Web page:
Thursday, July 1, 2010

An “Internet Kill Switch”??? Let’s check the facts first..

At the just completed ALA Annual meeting, I was expecting a great many conversations around SaaS, Hosting Services, Web Scale and Cloud Computing. I wasn’t disappointed. However, I was surprised when more than one person asked me about the implications for libraries and such services in light of a perceived recent political appeal for what some are calling an “Internet Kill Switch” (i.e. the ability for the Federal government to literally turn the Internet/Web off). Why was I surprised? Because at a national conference of librarians I would expect people to do some quick fact checking before jumping into a discussion that has clearly been stirred into a partisan debate for political purposes (but alas, I guess we're all susceptible at times).

First some facts:
  1. Yes, Senator Joseph Lieberman and others have created a bill entitled the “Protecting Cyberspace as National Asset Act” (and now called the Lieberman-Collins Bill). You can read a summary, or the full text here. Please note there is no mention of the words “Internet Kill Switch” in this Act or Bill, nor does it provide this capability.
  2. This article quotes Lieberman himself as pointing out “The President will never take over – the government should never take over the Internet.”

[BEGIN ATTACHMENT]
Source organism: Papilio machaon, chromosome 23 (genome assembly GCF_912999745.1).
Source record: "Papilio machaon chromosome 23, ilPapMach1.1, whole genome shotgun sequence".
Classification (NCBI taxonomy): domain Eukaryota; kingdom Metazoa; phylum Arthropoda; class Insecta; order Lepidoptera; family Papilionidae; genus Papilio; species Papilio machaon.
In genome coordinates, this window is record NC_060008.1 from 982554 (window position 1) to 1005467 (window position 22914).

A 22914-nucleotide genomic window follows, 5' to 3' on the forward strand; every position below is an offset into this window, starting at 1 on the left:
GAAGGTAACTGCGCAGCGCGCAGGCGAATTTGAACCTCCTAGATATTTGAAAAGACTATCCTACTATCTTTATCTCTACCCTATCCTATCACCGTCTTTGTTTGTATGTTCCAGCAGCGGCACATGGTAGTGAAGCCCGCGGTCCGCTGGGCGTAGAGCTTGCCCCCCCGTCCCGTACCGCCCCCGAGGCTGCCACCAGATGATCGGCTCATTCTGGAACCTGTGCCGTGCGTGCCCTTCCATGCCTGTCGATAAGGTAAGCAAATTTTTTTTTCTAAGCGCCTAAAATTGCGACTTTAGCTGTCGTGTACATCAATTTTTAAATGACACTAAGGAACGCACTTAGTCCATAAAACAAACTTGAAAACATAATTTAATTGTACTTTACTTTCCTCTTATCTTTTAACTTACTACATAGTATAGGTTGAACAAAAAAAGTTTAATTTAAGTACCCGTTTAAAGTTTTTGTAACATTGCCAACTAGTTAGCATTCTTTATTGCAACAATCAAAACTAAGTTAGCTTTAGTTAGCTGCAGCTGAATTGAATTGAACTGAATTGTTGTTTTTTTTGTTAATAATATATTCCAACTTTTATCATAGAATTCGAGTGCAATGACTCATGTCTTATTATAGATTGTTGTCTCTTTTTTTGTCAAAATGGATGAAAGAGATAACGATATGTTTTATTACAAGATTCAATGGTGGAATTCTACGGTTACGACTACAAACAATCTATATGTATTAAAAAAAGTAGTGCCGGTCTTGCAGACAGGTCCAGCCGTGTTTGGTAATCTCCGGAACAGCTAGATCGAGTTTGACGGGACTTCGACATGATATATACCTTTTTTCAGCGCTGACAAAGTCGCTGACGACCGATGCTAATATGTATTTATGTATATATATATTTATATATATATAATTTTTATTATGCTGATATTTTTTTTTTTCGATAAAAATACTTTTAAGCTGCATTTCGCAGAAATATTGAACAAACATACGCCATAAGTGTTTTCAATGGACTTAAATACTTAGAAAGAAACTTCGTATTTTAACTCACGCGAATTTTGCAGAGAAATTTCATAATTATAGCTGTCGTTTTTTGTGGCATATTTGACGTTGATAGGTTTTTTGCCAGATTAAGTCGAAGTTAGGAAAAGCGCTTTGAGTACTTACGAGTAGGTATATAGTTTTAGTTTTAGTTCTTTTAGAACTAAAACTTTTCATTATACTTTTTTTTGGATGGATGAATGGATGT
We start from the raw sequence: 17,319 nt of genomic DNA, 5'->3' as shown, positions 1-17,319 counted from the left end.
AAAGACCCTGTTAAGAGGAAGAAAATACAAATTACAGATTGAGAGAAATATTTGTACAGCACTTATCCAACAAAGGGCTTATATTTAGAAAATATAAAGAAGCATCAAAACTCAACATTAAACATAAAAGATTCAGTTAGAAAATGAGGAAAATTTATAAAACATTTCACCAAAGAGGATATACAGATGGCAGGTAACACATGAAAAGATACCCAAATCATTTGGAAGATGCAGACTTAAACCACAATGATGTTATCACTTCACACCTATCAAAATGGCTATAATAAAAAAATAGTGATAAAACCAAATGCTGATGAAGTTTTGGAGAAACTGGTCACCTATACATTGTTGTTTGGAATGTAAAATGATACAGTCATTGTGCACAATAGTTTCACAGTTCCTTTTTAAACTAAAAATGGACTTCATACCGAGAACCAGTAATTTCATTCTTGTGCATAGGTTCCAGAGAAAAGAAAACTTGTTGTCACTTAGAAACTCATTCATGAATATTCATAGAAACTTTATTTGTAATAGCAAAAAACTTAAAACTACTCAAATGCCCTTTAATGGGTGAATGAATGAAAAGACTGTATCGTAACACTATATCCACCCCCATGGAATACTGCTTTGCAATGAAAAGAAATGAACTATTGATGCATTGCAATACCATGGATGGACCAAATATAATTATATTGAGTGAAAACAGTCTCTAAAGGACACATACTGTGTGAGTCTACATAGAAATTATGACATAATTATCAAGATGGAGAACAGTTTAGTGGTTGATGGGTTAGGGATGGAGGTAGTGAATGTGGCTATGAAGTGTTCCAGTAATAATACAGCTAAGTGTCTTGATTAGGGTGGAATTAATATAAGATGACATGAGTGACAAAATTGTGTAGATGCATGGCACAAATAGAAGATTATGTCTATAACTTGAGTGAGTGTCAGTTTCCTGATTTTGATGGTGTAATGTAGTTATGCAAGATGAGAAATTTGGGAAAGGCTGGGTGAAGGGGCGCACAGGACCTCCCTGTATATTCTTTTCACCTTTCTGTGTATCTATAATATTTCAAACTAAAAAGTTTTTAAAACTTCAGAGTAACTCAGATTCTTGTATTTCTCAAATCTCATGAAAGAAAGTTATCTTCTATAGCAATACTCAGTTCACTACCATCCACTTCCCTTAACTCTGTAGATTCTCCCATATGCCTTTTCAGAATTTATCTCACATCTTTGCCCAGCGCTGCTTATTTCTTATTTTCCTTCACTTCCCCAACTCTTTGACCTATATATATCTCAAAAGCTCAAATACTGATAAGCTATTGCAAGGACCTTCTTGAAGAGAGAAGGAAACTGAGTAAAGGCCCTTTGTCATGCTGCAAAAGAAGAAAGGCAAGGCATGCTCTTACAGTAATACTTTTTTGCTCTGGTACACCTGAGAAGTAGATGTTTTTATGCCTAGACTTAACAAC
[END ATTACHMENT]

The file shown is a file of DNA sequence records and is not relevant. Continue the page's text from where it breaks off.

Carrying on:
3. The bill has not been passed into law, it is awaiting consideration before the Senate; i.e., it is a long way from becoming a law.
  4. As this InformationWeek article points out, there is ALREADY such a law in existence and on the books. It’s the Communications Act of 1934 as amended by the Telecommunications Act of 1996. So, there is nothing new here.
I think this story requires the application of some basic logic and reasoning on our part. Clearly the Internet/Web is tightly interwoven into the fabric of our daily lives. As a result, shutting it down would wreak havoc on national and international levels. Yes, we all know cyber-attacks are a reality. They occur daily by the thousands. Clearly, attacks on key infrastructure or government sites are a major concern and, as such, the ability to wall off select sites at select times might make sense and should be possible. But this is not the same thing as shutting down the Internet or Web. Should the government ever try to do this (and succeed) I quite frankly think we’d all be occupied with far, far greater problems and concerns than the fact that our cloud-based library automation services weren’t available.

Please note that I’m not saying this bill doesn’t deserve close monitoring and possible action to let our politicians know how we feel. That’s always a good idea in a democracy. I just think it’s far more important that, before we react, we use our librarian training and check the details, check our sources and discern what is the quality of the information to be used in deciding how to proceed. Finally, let’s apply some common sense and reasoning to what we’re hearing and then make as informed a decision as possible.

In our society today I know that the extreme factions get far more coverage and publicity than the reasoned middle. However, libraries and librarians are part of society as well and part of our job is to provide quality information for advancing informed learning and knowledge.

We need to do that not just for our users, but also for ourselves.